Another initiative was a Tastes of the Seasons week, which allowed children to discover unfamiliar foods. A tie-in recipe booklet allowed families to discover new dishes at home. The town built a model farm in the local shopping centre with cows and goats for the children to milk. The children also learnt to make yoghurt and tasted different kinds of cheese. Leaflets containing simple recipes and useful tips are handed out in schools, day care centres, the town hall, and doctors’ waiting rooms.
In 2004, 25% of the target group were overweight. Sophie Tréppoz, paediatrician in the Rhône-Alpes region, says: “We intend to give back to our children the love of exercise and to make them aware of the dangers of eating badly. Every school term we look at different foods that aren’t usually present in our diet. Lentils, for example.”
In Royan, 1600 children in public and private schools are taking part. In 2004, 17% of children were overweight. Little change was seen in the following year, but in 2007, only 15% of children were categorised as overweight. The town is far from complacent. Alexandra Lubin, project leader in Royan, said, “We need to confirm these results over the long term.” The dietitian organises nutritional events during lunch time, including food discovery sessions, dietary advice, and handing out information leaflets on different foods.
In 2004, 23% of the target group were overweight. Roubaix is a town with great social disparity, and one of the organisers’ primary tasks is to ensure that the healthy eating message reaches all sectors of the community.
Breakfasts are organised regularly in the local schools in cooperation with the town’s dietitian and the school caterers. They provide an opportunity to explain to the entire family that a balanced breakfast helps them stay active until lunchtime without needing a mid-morning snack. Parents are encouraged to repeat the experience every day at home.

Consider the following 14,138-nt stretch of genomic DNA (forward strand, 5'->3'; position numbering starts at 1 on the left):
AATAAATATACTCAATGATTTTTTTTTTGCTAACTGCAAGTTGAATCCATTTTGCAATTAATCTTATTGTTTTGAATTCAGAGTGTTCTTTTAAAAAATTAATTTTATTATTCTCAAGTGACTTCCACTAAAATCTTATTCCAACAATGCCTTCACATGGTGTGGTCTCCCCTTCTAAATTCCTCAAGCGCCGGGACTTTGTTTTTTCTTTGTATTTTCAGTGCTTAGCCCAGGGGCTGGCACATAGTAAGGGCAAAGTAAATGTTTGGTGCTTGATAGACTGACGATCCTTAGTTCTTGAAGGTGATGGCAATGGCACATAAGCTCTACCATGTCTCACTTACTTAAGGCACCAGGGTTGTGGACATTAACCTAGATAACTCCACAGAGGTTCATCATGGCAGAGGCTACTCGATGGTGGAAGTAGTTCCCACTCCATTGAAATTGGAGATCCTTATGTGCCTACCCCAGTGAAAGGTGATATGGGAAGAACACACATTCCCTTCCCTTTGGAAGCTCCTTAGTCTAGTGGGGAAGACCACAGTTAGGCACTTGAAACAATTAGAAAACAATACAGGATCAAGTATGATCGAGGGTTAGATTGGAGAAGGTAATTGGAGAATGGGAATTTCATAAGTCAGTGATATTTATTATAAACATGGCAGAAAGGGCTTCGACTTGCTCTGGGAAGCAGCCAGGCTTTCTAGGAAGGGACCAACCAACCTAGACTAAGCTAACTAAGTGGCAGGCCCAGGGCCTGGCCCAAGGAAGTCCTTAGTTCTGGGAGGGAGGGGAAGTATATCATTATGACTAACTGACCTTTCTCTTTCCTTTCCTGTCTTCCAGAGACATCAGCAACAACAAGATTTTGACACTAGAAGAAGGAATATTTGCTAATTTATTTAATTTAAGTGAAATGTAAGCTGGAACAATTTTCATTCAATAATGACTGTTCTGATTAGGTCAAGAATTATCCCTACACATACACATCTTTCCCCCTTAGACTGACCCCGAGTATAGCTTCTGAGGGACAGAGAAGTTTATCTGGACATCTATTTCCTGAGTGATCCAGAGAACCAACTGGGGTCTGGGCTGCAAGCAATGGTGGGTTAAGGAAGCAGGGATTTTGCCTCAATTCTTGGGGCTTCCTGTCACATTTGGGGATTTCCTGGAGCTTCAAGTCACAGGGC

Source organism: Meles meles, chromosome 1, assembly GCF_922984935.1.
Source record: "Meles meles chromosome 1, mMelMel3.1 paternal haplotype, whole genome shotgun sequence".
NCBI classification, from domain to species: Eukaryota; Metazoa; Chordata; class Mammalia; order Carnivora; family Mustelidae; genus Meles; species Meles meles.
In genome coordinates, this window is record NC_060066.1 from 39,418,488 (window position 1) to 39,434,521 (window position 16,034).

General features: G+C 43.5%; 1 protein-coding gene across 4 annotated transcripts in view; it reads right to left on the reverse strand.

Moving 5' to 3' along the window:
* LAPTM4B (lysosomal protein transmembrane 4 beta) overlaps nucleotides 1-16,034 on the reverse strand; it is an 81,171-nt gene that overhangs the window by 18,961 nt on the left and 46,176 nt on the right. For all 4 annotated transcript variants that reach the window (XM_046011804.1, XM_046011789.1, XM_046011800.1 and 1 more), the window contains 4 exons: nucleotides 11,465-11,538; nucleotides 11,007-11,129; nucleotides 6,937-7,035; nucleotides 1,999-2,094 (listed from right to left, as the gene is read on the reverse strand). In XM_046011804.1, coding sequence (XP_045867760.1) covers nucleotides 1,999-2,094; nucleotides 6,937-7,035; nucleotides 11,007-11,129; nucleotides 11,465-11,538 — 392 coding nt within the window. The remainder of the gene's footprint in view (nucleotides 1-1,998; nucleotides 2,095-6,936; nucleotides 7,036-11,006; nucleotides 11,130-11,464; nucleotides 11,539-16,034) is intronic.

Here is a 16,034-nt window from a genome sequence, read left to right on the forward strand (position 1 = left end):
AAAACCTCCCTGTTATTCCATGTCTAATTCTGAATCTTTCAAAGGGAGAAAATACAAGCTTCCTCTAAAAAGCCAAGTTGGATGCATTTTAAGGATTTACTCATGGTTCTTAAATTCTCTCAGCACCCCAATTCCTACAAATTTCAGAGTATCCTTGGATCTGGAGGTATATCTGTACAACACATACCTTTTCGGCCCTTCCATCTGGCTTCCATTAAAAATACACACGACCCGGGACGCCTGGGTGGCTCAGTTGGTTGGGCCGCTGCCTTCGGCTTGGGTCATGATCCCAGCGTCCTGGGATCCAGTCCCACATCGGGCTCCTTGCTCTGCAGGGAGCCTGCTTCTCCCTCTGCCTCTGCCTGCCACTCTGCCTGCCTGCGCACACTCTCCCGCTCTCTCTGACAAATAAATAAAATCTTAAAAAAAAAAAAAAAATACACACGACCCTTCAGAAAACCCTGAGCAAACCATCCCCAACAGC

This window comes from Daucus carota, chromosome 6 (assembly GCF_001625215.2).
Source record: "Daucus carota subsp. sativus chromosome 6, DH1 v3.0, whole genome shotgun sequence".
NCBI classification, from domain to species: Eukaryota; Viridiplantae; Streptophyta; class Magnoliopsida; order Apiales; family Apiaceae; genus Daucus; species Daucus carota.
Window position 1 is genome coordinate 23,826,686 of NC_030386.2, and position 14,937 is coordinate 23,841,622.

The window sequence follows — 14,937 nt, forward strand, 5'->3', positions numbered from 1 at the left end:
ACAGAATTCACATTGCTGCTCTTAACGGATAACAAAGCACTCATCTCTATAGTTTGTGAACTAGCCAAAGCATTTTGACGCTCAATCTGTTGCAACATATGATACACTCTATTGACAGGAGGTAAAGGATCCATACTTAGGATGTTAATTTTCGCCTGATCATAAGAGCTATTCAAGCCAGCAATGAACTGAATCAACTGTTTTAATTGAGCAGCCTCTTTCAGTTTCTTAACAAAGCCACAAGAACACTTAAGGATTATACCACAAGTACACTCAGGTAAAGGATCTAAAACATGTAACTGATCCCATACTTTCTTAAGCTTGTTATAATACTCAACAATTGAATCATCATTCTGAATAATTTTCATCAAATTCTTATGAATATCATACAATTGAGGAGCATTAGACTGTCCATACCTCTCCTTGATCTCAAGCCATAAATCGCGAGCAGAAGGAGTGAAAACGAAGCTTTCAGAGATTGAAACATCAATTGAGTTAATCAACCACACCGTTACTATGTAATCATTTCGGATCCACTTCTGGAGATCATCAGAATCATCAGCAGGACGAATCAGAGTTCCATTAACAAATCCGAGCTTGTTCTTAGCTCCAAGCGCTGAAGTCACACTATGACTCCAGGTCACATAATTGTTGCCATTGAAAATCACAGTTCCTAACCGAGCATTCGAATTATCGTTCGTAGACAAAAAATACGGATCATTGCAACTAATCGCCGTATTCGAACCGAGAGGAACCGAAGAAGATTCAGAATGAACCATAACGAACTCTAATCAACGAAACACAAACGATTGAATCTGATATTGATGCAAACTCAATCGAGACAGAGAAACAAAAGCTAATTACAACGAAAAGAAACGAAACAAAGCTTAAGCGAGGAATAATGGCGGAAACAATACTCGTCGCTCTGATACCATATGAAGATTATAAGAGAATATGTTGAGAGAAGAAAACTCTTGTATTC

In 2004, 19% of children were overweight. A year later this figure was down to 13.5%. Children who are overweight are taken on by a multidisciplinary team for two years. Children get a medical, nutritional, and psychological check-up, followed by regular meetings with the child’s doctor and dietitian. Overweight or obese children are given simple goals, such as not having a second helping. The aim is to help them become nutritionally autonomous.
Saint Jean organised a conference entitled “Educating children about food and passing on the facts,” which provided answers to parents and healthcare professionals on diet habits and trends. The conference emphasised the essential role of taste awareness in learning to follow a balanced diet.
In Thiers in 2003, 25% of children were overweight but no subsequent results have been published. To coincide with Nutrition and Exercise Week, the town organised a series of events for local children: hiking, a mini-Olympics with games for 5-10 year olds, and a sports and health drawing competition.
Vitré has a young population (30% of inhabitants are younger than 30) with low unemployment levels and has the lowest proportion of overweight children among the participating towns. In 2004, 10% of the target group children were overweight. Two years later the weight of boys in the target group had stagnated, while there was a slight increase in the number of overweight girls. Families with at-risk children benefit from free telephone consultations with a dietitian. The town runs a campaign to promote eating simply, healthily, and cheaply and encourages pupils and their parents to walk rather than drive to school.